A Bunch of Pheasant Pluckers

Not content with simply living on a building site, my Dad has now decided to go and work on one as well.

Of course the regular wage provided by the French company has given him a little stability and a chance to improve his French dramatically, but the domestic DIY (or desperate house-building project as we prefer to call it) has had to slow its pace a little as a result.

However, it has been a real eye-opener in terms of highlighting a few key differences between cultures.

Firstly, the working day is long and VERY hard. Though dad does get an hour and a half for lunch, he is working by 8 and doesn't finish until 6.

And boy, do they work!

The most they ever stop for will be one very small cup of coffee, if there's time and even then it's only for 5 minutes. He hasn't had one cup of tea or a bacon buttie since he started two months ago. Plus, I haven't seen a single bum crack hanging over the top of ill-fitting trousers, not once! And no one has ever requested I display my mammeries or wolf-whistled as I approach.

But the most significant difference has to be their conversation and driving habits. I would like to illustrate with an example:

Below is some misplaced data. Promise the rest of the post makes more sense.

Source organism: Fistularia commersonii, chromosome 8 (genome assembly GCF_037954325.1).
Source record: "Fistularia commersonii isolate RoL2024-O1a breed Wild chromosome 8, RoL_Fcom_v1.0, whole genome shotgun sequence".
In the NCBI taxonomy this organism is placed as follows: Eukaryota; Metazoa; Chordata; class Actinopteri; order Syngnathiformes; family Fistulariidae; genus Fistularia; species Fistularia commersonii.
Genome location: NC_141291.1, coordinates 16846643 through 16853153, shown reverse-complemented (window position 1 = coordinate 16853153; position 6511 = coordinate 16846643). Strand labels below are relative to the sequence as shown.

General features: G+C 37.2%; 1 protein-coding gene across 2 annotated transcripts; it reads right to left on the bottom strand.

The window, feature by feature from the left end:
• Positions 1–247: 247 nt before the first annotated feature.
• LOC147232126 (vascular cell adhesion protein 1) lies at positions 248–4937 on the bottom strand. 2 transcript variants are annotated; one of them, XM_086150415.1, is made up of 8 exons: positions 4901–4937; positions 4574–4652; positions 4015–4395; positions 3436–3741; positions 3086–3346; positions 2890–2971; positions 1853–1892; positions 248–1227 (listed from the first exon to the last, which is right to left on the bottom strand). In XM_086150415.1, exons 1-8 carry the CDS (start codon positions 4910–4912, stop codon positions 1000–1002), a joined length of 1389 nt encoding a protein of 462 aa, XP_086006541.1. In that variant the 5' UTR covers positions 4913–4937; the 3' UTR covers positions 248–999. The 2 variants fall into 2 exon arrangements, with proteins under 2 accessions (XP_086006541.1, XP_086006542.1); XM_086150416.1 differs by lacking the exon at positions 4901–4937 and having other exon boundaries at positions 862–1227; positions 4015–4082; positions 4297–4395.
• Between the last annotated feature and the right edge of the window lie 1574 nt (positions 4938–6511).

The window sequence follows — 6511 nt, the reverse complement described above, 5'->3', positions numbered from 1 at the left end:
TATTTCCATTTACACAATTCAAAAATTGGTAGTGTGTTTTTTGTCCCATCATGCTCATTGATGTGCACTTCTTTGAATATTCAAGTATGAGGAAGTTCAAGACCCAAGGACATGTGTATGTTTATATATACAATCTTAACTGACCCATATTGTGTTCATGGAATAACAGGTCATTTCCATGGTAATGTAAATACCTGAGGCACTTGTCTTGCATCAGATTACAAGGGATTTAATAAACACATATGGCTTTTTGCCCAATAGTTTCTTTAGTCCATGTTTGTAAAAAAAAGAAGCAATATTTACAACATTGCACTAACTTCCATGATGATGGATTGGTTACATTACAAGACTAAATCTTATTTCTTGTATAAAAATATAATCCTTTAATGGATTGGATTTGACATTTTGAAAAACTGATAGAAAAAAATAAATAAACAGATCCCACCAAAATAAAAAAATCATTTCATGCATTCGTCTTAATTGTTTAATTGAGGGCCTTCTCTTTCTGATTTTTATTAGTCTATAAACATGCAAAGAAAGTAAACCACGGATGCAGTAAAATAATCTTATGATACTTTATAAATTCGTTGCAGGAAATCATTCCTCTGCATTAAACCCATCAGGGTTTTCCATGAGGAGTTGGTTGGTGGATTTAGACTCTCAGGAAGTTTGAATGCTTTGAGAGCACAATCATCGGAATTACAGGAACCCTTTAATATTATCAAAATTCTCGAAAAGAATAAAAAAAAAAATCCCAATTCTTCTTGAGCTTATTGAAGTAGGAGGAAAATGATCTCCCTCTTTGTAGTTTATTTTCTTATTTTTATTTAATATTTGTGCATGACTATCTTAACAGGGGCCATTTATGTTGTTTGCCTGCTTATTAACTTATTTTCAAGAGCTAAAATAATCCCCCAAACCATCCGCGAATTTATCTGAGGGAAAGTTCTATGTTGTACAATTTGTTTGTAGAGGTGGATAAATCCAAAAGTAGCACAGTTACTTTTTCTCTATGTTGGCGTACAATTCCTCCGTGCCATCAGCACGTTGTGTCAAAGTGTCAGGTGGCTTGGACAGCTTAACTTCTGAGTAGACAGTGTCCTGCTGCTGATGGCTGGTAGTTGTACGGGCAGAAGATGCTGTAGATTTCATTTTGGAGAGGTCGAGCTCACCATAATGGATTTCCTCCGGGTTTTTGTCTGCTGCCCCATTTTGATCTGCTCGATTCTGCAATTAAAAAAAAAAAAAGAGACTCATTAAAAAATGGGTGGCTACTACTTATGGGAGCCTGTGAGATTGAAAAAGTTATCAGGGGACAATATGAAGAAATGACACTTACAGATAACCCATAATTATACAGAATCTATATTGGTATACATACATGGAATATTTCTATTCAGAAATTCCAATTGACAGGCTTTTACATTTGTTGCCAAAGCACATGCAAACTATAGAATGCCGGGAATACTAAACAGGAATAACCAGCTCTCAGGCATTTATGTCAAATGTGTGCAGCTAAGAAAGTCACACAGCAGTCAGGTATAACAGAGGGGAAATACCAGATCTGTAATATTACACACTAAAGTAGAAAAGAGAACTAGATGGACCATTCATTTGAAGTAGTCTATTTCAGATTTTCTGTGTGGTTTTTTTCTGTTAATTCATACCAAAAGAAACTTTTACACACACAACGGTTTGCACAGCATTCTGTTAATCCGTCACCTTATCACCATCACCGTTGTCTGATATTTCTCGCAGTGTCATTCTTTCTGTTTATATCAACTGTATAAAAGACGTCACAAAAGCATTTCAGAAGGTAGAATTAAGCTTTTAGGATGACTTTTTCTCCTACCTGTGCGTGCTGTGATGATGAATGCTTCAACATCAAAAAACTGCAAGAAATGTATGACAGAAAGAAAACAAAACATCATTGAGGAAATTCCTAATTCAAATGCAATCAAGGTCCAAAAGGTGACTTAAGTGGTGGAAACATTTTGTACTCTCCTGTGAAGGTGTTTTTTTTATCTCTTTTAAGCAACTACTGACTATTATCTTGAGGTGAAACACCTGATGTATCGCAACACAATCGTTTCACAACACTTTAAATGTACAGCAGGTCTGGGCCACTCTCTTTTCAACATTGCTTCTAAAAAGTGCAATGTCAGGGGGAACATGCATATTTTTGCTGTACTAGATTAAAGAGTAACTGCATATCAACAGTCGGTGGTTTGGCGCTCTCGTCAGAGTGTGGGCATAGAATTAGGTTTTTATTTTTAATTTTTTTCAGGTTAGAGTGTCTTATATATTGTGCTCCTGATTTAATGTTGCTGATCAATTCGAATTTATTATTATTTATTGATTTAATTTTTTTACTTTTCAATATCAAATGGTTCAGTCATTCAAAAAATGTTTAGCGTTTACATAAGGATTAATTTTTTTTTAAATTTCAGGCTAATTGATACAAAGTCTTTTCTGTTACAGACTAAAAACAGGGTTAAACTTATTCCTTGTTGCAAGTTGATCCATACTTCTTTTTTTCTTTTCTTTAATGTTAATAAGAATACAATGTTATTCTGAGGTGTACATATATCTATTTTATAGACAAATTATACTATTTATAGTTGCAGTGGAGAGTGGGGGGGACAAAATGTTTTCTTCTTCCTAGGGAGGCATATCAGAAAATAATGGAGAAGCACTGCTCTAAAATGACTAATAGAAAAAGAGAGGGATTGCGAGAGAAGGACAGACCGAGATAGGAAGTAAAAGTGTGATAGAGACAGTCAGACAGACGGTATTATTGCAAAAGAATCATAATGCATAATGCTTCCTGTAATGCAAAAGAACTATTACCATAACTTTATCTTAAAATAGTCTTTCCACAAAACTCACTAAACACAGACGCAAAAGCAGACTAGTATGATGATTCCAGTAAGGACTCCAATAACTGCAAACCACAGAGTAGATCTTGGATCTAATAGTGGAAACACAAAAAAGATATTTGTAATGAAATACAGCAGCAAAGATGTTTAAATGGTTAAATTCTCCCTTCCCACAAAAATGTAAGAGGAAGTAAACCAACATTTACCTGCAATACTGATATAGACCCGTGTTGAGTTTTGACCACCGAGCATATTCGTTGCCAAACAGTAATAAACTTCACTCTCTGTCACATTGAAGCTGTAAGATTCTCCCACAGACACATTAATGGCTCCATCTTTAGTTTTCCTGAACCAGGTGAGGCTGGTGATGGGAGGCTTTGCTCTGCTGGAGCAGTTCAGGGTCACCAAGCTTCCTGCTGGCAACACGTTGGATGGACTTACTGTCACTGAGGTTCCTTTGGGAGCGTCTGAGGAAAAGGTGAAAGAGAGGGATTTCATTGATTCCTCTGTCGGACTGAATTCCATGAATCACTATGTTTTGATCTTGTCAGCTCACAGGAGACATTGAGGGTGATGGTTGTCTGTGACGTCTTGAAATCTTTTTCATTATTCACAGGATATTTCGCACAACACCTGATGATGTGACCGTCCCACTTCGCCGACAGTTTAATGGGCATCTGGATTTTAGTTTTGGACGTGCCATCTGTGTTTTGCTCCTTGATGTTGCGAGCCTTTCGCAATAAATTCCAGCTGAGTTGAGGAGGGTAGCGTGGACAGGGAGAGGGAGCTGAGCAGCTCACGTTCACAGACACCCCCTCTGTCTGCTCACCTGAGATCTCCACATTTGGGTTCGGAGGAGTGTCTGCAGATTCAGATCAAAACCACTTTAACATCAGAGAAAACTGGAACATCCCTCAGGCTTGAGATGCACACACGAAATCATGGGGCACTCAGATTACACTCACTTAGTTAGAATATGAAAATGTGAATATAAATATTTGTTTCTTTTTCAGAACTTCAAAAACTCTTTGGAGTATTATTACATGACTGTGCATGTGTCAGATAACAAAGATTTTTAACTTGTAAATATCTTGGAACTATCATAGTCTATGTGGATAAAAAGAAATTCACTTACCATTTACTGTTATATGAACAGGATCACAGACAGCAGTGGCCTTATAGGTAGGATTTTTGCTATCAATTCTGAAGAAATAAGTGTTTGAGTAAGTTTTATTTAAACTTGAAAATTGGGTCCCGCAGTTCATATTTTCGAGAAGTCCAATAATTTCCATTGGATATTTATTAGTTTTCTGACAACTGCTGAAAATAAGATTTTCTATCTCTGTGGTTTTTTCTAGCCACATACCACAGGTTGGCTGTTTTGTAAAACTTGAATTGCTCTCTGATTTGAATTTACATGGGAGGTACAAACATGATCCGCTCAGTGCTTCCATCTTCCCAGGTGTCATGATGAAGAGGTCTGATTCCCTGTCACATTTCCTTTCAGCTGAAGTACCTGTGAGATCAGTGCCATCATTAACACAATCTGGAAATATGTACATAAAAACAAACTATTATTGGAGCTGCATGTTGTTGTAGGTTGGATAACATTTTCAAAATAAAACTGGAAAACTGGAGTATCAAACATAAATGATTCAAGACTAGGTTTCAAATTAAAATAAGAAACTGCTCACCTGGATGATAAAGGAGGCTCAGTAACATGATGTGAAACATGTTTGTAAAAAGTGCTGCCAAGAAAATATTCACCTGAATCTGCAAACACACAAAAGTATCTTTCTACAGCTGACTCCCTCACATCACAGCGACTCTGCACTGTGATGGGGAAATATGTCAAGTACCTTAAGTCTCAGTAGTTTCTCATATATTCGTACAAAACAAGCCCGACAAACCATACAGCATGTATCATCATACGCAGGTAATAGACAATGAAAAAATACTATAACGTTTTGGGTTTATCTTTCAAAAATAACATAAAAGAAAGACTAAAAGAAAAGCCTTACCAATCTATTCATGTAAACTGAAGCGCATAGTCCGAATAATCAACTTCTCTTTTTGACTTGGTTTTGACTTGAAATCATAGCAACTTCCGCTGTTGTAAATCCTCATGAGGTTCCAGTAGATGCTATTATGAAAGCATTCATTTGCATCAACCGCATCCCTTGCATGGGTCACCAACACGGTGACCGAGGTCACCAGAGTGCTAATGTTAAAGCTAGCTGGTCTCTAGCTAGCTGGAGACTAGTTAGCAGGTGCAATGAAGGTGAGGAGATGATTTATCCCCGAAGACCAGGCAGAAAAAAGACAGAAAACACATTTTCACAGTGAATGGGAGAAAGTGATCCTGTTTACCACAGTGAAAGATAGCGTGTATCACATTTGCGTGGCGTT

On the way home from work the other day, Dad suddenly found himself within an uncomfortable proximity to the windscreen (in spite of wearing a seat belt) after the driver of the transit stood on the brakes.

Before discovering the cause of such an alarm, he was being ordered to "allez vite, allez vite! Et doucement!" Quickly and slowly? What on Earth was going on?

In one swift movement, indicative of SAS training, the two other guys had armed themselves with whatever blunt objects they could find and were scouting the field, weapons raised, in a scene reminiscent of something you might expect to see in a Vietnam War movie.

My Dad had taken refuge by the side of the van by the time the others started beating a yelling in a frenzy of war-mongering insanity.

The cause of all the excitment?

A pheasant.

Yes, a simple, brown, feathery bird with a brain the size of a gnat's kneecap had warranted the launch a military-style campaign that could have resulted in at least one, if not three, mildly bruised egos. The builders were on the search for dinner.

Unfortunately, the great flaw in this death-defying feat was in the inclusion of wings in the design of the prey. Had my Dad's companions taken the Spitfire to work that day instead of the transit, they might have stood a better chance.

The pheasant got away, but this did not prevent the two men wistfully conversing about how they would have cooked it, which sauce would have best accompanied it (I think Bordelaise came out as the favourite) and which wine would have brought out the delicate, gamey flavours of the slightly rare meat.

My Dad simply smiled as he listened to the energetic chatter. He couldn't once remember or imagine a similar incident or follow-up conversation happening between builders back in England; and he had worked with a lot.

Just another example of how they do things differently I suppose and another anecdote to share with the expats!